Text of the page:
In the beginning, elbows are bumping as the limits to people’s rights are being sorted out, he says.
And while the US Supreme Court has weighed in on such clashes in the past, and may even do so again, he says, the current battles over both bathroom bills and religious freedom bills are only the latest in a series of civil rights struggles over the past 50 years in the US that were initially incendiary but ended with some form of accommodation.
(The current battles over bathroom and religious freedom bills really boil down, as always, to who counts as a person in the US, Mark Schickman says./Francesca Roh/Daily Xtra)
“You see lots of footage from the 1950s and 1960s where segregationists claimed they were protecting the natural order of things and that really the morality was on their side because they were looking at social and natural order. Looking back on this 50 years later, you can see how ludicrous the argument sounds,” Schickman says.
“I think the same thing is going to happen [with this issue],” he says, “if you were able to have a time machine and look at this 50 years from now.”
Asked about the comparability between past struggles and the current context of religious conservatives versus transgender people, for example, Schickman says there is actually a lot of similarity in the struggle to define identity and personhood.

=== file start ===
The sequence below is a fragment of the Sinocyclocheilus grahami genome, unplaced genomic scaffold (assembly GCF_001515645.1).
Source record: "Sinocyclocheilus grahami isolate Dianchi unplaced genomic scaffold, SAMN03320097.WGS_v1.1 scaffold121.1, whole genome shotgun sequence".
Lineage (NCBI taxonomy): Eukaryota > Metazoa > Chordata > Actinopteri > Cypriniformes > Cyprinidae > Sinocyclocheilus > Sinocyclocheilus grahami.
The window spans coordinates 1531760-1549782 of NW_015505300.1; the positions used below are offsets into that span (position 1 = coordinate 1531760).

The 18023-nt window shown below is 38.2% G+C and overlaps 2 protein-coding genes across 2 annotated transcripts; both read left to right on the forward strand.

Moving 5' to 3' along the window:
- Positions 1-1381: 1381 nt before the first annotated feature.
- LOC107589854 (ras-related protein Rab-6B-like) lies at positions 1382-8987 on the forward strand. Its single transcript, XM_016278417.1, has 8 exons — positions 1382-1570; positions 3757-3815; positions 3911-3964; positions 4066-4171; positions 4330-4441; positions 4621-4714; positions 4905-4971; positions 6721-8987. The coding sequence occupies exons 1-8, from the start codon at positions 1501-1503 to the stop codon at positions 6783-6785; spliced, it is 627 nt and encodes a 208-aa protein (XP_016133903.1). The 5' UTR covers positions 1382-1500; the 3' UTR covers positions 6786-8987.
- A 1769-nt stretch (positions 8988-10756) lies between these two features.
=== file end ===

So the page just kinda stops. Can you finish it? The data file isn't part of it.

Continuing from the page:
“The reason I say this is no different is because for 2,000 years, we were killing each other over the issue of which God we believed in, and in that historical context, it translated not into what you believed in but what you were,” he says.
“This notion of what is inherent in personhood moves with the issue,” Schickman says.
“There are some people who come from a religious rights perspective who do recognize that part of personhood is having a choice of who you are going to be, and I believe there’s a small percentage of people who go out and take the position that their religion requires this challenge,” he says.
“But I think these issues are of equal importance to proponents — whether the proponents are gay, or people of colour, or persons with disabilities, or gender identity in terms of the equal rights struggle between male and female — all are set up as the definition of who and what a person is.”
These issues will work themselves out, he insists, especially with a little help from the equality provisions in the US Constitution.
For Schickman, there will inevitably be more challenges, but he also believes the tipping point has passed.
Same-sex marriage is now legal in the US, he points out. “Once you’ve got a situation where you’ve got so many people married under marriage equality laws, this does not become an isolated item affecting people on the fringe,” he says. “We’re beyond that at this point, and so there is no field of endeavour where one can be shocked by what you see.”
As for trans rights, Schickman says some people may initially have a hard time accepting it, but once some laws protecting trans people have been in place for five years, he predicts the landscape will begin to change.
“Twenty years ago, 10 years ago, if you were sitting on a street corner and see a same-sex couple holding hands or hugging, it was shocking, and you would stop what you were doing and look,” Schickman says. “Today it mightn’t get a second glance. That’s largely the experience here, and one of the challenges of our republic is that we’ve got some more conservative, some more liberal pockets, but the Constitution is a great document that works itself out.”